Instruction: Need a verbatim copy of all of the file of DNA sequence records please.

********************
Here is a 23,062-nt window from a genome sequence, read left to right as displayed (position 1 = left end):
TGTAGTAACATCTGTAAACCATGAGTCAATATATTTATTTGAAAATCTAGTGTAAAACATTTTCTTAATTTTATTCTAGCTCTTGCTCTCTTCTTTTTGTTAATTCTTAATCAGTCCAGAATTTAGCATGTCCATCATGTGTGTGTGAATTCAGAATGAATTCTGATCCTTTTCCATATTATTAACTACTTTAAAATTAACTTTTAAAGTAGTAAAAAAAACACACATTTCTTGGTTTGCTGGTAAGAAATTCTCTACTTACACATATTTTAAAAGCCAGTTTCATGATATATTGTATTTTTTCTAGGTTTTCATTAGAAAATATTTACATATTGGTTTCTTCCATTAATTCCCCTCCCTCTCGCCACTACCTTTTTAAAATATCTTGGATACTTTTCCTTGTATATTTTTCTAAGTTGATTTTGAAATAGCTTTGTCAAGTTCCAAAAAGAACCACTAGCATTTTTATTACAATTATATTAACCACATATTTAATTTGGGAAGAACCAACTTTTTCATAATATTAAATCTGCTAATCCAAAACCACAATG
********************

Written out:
Here is a 23,062-nt window from a genome sequence, read left to right as displayed (position 1 = left end):
TGTAGTAACATCTGTAAACCATGAGTCAATATATTTATTTGAAAATCTAGTGTAAAACATTTTCTTAATTTTATTCTAGCTCTTGCTCTCTTCTTTTTGTTAATTCTTAATCAGTCCAGAATTTAGCATGTCCATCATGTGTGTGTGAATTCAGAATGAATTCTGATCCTTTTCCATATTATTAACTACTTTAAAATTAACTTTTAAAGTAGTAAAAAAAACACACATTTCTTGGTTTGCTGGTAAGAAATTCTCTACTTACACATATTTTAAAAGCCAGTTTCATGATATATTGTATTTTTTCTAGGTTTTCATTAGAAAATATTTACATATTGGTTTCTTCCATTAATTCCCCTCCCTCTCGCCACTACCTTTTTAAAATATCTTGGATACTTTTCCTTGTATATTTTTCTAAGTTGATTTTGAAATAGCTTTGTCAAGTTCCAAAAAGAACCACTAGCATTTTTATTACAATTATATTAACCACATATTTAATTTGGGAAGAACCAACTTTTTCATAATATTAAATCTGCTAATCCAAAACCACAATG